MEXICO CITY (Dow Jones Newswires), Jun 04, 2008
Petroleos Mexicanos says its future hinges on deepwater oil, while some independent experts call it a huge waste of money and resources.
The debate is unfolding in Mexico's Senate, where oil geologists and engineers exchange views with lawmakers on an energy reform bill. The bill includes lower taxes and more flexible, incentive-based contracts for deepwater projects.
Mexico's oil production is falling fast after peaking at 3.4 million barrels a day in 2004, and the country needs to bring new production on line. If the current trend continues, Mexico, the third largest supplier of U.S. crude imports, will be importing oil in less than a decade.
All major political parties agree Pemex needs to act fast to reverse the troubling production trend, but diverge over where to focus spending.
"Moving into deep water is not a matter of choice, its an obligation, a responsibility to future generations," said Carlos Morales Gil, the head of exploration and production at Pemex.
Pemex says it needs 500,000 barrels a day of deepwater production by 2021 to maintain total crude output above 3 million barrels a day. Projects can take nearly a decade to get off the ground, and Pemex is eager to expand into unexplored regions.
Other experts at the forum say not so fast.
Mexican oil engineer Ricardo Prian Caletti said Pemex should focus on the shallow waters of the Gulf of Mexico and new areas on land, "not in deep water, where the investments are large and the risks very high."
He said that even if Pemex starts producing in deep areas of the Gulf, the projects will be more vulnerable to hurricanes. "It's not logical," he said. "We have so much in shallow waters."
Mexican oil engineer Eduardo Barrueta Zenteno echoed this view, saying the company should focus on 40 potential oil finds in shallow waters, where it's cheaper to get the oil out of the ground, before moving further out into the Gulf.
"Deep water needs to be studied more," he told the Congressional forum on Tuesday.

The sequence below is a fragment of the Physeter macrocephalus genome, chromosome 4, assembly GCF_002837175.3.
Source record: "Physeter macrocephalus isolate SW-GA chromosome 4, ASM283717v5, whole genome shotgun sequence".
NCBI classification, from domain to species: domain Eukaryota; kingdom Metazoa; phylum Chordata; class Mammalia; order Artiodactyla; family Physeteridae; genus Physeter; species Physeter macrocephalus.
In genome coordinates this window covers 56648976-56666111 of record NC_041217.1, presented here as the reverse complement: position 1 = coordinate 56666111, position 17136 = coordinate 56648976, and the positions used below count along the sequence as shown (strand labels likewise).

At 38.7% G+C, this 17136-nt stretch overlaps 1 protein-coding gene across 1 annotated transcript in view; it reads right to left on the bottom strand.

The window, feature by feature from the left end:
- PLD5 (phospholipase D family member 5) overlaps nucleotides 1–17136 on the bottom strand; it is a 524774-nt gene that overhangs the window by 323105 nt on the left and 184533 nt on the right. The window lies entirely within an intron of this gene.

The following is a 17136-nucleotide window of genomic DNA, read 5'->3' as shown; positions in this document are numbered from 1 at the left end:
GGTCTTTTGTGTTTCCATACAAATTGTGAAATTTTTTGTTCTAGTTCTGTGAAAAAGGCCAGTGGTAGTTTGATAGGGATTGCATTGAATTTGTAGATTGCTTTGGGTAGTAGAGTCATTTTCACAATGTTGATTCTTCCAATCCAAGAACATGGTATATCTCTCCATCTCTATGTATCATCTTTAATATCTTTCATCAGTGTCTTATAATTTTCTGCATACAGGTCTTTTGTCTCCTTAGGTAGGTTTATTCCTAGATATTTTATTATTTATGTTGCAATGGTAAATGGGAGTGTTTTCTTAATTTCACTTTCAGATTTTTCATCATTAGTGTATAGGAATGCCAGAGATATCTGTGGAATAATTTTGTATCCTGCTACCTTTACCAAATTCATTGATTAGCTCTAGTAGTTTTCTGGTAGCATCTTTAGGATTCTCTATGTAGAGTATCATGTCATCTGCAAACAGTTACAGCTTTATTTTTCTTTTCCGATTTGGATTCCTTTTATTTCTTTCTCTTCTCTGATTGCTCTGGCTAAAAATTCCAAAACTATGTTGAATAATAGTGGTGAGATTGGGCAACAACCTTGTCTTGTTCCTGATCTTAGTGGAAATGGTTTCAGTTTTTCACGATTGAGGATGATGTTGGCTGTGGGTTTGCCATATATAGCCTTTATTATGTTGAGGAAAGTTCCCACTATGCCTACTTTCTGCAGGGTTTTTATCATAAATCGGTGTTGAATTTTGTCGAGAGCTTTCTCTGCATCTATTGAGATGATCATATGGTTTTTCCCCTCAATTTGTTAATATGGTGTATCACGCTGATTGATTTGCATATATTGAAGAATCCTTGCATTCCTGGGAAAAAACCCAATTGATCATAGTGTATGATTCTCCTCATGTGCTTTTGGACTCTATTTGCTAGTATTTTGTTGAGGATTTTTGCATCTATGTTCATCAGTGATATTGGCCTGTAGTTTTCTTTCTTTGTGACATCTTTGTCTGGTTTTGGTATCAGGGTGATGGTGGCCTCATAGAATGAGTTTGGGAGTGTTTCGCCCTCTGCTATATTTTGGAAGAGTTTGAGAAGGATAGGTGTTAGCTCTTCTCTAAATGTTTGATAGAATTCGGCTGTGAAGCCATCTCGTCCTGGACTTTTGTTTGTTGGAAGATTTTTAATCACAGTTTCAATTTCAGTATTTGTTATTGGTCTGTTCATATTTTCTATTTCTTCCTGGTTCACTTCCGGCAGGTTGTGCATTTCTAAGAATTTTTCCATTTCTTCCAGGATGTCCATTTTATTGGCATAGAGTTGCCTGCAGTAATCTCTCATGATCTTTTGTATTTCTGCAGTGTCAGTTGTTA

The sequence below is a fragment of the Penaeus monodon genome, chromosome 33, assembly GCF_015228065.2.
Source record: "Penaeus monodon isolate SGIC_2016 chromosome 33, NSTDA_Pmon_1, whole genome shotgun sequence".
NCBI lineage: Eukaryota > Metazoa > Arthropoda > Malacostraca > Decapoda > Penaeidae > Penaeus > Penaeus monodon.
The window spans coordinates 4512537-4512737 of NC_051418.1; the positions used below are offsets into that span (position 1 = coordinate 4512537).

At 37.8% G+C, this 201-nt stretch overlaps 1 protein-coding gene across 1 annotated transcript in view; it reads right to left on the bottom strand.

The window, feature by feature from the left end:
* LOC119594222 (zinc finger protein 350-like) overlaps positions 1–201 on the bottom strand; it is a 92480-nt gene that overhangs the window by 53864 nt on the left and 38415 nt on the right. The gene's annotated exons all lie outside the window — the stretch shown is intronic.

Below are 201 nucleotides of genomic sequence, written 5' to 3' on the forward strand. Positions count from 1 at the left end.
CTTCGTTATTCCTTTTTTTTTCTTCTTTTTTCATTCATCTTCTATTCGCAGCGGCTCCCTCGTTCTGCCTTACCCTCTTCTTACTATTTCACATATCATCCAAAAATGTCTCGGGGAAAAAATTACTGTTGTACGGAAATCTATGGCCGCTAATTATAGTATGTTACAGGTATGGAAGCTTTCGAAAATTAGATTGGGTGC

Pemex said it has 53.8 billion barrels of potential oil reserves, of which 54.8% are in waters deeper than 500 meters. The rest is in shallow waters of the Gulf and on land.
Pemex found support from Gustavo Bonilla Perez, a Mexican oil engineer who advises private firms. He said Mexico has no choice but to tackle deepwater projects.
"Deepwater development in the Gulf of Mexico is a huge challenge for Pemex, but under no circumstances should it be abandoned," he told lawmakers.
Reservoir engineer Gustavo Padilla went even further, saying Pemex needs to be able to team up with outside firms to successfully tackle the Gulf of Mexico.
"Pemex can't do it alone in deep waters, nobody does," he said.
He noted that oil and gas naturally seeps out of the ocean floor on Mexico's side of the Gulf of Mexico, underscoring the tremendous potential in the region.
The defenders of deep water have their work cut out. Of the country's three main parties, only the ruling National Action Party, or PAN, was openly defending deepwater development on Tuesday.
The left-wing Democratic Revolutionary Party, or PRD, is firmly against the incentive-based oil service contracts included in the reform proposal. Pemex says these are necessary to lure outside firms into risky and expensive deepwater projects, while the PRD calls it a masked privatization of the industry.
The Institutional Revolutionary Party, or PRI, is riding the fence. PRI lawmaker Alberto Amador Leal questioned the logic of deepwater development when a large portion of Mexico's oil reserves are still on land and in shallow waters. "Shouldn't this be a priority, before entering into deep waters?" he asked.
With the PRD firmly against Calderon's bill, the PAN needs help from the PRI to push it through Congress. The government hopes to have the bill approved before the end of this year.
Copyright (c) 2008 Dow Jones & Company, Inc.
Most Popular Articles